The assortment of different languages spoken around me – Twi, Ga, Ewe, Fante, English and French.
After picking up my kids from their international school and kindergarten, I arrive back home. To our old colonial style house. There are four bedrooms, a swimming pool and a mango tree in our backyard. A generator for when the electricity goes which is a normal occurrence. My Ghanaian housekeeper usually greets me; she has in a short amount of time become part of the family. When I ask her where to go to buy good avocadoes or fresh okra, she knows exactly the place to go. She tells me where the eggs are good, where the chicken is fresh and which vendor charges expats or “obroni’s” (foreigners or people with lighter skin) more than necessary!
Adjusting to life in Accra after Dubai has been challenging, but not in the way I was expecting it. Initially the lack of choice in shopping, entertainment and leisure activities felt limiting, but after only a few months here, it feels liberating. It is teaching me to keep our lives simple. Choice and often too much choice is not a good thing, I’m learning. Freeing ourselves of this cycle of constant consumption is probably one of the best aspects of our new life in Africa.
With it, comes the unique chance to teach our young kids (seven-year-old and four-year-old) that a childhood in Ghana means enjoying the simple pleasures in life. The wide, open spaces, playing in parks with just one slide or one tree house, reveling in the different birds that wake us up every day (from a raven to a magpie to an African version of a crow – MUCH louder!), taking excursions out of the city to enjoy the African bush, the hills, the wildlife, the nature and to see the fisherman mending their nets at the end of a long day by the beach brings a sense of peace and calm to our expat lives. Our Third Culture Kids (TCK) kids are learning to be grateful for everything they have and to help those in need, as age-appropriate conversations are initiated around what we see and experience on a daily basis.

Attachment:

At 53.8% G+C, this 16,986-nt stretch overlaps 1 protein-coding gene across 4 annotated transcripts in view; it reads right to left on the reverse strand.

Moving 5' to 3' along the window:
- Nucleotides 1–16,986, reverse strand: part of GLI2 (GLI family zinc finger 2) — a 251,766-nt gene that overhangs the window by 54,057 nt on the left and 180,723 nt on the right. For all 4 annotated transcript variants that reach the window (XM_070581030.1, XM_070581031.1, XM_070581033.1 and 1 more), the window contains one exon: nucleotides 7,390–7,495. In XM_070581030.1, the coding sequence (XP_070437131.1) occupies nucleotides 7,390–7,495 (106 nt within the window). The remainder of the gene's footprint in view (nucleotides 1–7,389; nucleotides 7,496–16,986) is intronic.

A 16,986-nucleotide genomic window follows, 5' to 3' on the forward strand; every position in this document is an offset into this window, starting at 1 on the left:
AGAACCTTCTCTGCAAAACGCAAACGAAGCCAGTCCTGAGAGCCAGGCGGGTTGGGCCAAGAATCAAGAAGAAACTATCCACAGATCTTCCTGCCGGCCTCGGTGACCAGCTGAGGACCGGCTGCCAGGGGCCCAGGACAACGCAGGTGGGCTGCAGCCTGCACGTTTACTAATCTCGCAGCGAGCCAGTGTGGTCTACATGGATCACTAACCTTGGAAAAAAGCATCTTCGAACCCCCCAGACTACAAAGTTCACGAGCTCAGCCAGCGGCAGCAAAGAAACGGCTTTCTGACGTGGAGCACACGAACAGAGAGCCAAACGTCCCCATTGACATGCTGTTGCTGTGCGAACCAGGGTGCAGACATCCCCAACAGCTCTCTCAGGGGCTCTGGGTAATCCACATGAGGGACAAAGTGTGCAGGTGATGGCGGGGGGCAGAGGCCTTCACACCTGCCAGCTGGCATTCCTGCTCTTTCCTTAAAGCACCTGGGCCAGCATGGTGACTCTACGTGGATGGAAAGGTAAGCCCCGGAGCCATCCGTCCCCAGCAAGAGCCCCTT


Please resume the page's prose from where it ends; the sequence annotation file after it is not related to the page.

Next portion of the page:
Seven months in, I realize that the key to expat life in Ghana is not experience; it’s your attitude and perspective. Whether Ghana is your ninth country to live in or your second, you have a choice to shape your new adventure.
You can complain about the traffic you are stuck in on a Friday, or you can appreciate the beauty and the vibrant colors of the dress of the woman who walks past by your car, holding her basket full of food, high up as a crown.
You can focus on the frustration you feel at the leaky water pipe at home, the unreliable internet and handymen not showing up when they said they would or, you can focus on learning a fascinating new culture with rich traditions of Batik painting, West African drumming and chocolate making.
You can focus on the risk of malaria or you can focus on that fact that you probably belong to the 5% who can afford to pay for malaria medicines should you need it.
As an expat, first impressions are vital. They can either help you adjust to your new life or feel overwhelmed by it. Use your first impressions of a place to figure out what excites you, what bothers you, and how you would like to use your time in a new country.
To read more of Mariam’s Dwell guest posts, and to receive your free Living in Ghana guide, sign up for our monthly newsletter HERE.
About the Author: Mariam Ottimofiore is an adult TCK and a Pakistani expat, who has lived in Bahrain, US, Pakistan, UK, Germany, Denmark, Singapore, UAE and Ghana. She is an economist, writer, researcher, author and blogger at And Then We Moved To in which she explores expat life, raising multicultural and multilingual children, and world travel. Her new book This Messy Mobile Life: How a MOLA can help globally mobile families create a life by design (Summertime Publishing, 2019) is the first book in the expat genre that ties in multiculturalism, multilingualism and mobility to equip international families to navigate the complex challenges they face as global expatriates. You can follow her work on Facebook, Instagram and Twitter.